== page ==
Charity or justice: What is needed for Walmart employees?
Cleveland.com reported this week about a Walmart in Canton, Ohio that is collecting food for its employees who won’t be able to afford a holiday meal this Thanksgiving. In an employees-only area of the store, big orange and purple bins are marked with a sign reading: Please Donate Food Items Here, so Associates in Need Can Enjoy Thanksgiving Dinner.
Said Kory Lundberg, a spokesperson for Walmart: “It is for associates who have had some hardships come up. Maybe their spouse lost a job. This is part of the company's culture to rally around associates and take care of them when they face extreme hardships.”
There’s certainly nothing wrong with employees helping each other out in times of need. But the action can be interpreted differently at a company that is notorious for its poor treatment of workers.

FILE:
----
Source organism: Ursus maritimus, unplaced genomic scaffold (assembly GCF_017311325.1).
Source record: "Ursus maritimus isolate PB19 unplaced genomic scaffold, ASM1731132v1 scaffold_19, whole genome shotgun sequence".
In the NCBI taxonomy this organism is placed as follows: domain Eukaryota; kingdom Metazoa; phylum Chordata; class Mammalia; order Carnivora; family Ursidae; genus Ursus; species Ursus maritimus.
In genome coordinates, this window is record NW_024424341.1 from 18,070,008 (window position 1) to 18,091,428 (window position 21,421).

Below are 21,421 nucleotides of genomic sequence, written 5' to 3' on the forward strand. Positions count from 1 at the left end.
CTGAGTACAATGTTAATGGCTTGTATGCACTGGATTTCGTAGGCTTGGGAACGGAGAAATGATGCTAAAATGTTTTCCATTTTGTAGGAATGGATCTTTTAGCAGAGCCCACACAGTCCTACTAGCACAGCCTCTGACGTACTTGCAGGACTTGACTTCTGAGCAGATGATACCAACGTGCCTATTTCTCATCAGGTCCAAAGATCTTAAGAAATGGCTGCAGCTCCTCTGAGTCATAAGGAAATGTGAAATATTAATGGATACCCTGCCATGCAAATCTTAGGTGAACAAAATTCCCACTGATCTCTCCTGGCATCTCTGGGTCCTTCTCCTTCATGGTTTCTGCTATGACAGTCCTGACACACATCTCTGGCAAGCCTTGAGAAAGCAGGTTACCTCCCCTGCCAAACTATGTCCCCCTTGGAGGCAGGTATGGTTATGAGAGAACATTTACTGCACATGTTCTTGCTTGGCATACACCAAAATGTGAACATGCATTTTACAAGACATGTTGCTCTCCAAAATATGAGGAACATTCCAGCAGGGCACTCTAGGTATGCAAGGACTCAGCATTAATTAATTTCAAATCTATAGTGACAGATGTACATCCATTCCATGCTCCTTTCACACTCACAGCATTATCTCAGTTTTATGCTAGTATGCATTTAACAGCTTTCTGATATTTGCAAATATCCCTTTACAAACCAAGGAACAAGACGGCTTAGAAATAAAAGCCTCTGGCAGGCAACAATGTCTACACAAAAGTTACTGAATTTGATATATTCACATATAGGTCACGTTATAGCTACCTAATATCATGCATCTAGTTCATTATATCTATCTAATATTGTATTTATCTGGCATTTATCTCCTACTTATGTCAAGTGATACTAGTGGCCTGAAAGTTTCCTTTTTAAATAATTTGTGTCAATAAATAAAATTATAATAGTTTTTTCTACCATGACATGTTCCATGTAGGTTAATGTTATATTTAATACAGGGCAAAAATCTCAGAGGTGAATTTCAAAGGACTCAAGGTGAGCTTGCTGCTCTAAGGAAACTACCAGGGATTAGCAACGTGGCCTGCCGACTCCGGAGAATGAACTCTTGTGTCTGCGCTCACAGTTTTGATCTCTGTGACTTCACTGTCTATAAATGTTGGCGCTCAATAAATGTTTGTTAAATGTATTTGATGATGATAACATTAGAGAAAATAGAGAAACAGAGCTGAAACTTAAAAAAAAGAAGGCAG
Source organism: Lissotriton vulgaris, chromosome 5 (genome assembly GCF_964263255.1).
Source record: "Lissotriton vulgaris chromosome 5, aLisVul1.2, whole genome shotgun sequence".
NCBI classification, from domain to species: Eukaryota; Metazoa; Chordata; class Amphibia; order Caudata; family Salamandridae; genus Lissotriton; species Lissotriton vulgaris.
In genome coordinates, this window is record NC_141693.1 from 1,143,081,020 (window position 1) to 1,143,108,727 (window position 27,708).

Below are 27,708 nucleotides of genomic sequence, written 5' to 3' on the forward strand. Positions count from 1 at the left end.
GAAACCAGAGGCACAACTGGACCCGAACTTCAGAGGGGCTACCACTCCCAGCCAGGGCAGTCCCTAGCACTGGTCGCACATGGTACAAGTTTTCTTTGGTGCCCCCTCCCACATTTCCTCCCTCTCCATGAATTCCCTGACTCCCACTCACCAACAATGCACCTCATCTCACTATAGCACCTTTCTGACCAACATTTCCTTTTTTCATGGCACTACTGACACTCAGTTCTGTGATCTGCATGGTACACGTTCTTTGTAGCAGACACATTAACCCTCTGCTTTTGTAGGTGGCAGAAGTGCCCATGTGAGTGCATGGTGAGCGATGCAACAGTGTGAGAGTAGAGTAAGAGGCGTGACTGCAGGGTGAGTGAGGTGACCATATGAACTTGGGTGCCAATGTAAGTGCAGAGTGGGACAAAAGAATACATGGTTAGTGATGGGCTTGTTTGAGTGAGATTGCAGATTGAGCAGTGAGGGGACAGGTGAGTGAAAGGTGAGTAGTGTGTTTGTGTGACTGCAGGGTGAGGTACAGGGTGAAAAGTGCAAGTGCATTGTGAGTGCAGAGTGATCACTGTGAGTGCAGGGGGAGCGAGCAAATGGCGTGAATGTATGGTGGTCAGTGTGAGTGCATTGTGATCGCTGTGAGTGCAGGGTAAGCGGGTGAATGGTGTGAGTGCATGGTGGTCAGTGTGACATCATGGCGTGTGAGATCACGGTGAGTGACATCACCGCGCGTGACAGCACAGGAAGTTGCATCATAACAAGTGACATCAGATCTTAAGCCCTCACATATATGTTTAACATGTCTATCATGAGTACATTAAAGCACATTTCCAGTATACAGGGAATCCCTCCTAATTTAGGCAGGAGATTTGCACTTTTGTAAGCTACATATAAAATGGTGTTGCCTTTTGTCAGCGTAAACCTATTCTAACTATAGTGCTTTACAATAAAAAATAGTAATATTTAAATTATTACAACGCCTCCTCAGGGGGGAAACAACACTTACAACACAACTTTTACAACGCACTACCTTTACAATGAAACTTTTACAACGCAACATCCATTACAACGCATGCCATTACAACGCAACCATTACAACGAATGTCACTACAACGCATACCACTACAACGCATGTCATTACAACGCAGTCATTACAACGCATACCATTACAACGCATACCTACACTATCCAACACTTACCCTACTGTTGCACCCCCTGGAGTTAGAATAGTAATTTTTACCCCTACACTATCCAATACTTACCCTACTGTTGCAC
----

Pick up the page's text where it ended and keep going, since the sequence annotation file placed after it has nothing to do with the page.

According to the Cleveland.com report, the national average Walmart hourly wage is $12.87, though this figure is disputed by groups such as OUR Walmart. Those who work at least 34 hours are considered full-time. An average full-time employee who works 37 to 38 hours a week would earn about $25,000 per year. One associate from the Canton store, however, says that due to cuts in hours, despite being considered a full-time employee, she only earned about $17,000 last year.
The conversation is reminiscent of debates within the church and across the nation about charity versus justice as the way to provide assistance to those who need it. While no one is going to argue that Walmart (or the church, for that matter) should do away with a charity effort to help out those in need, it seems equally as important to consider the structural issues (such as providing a just, living wage) to allow all to live and work with dignity.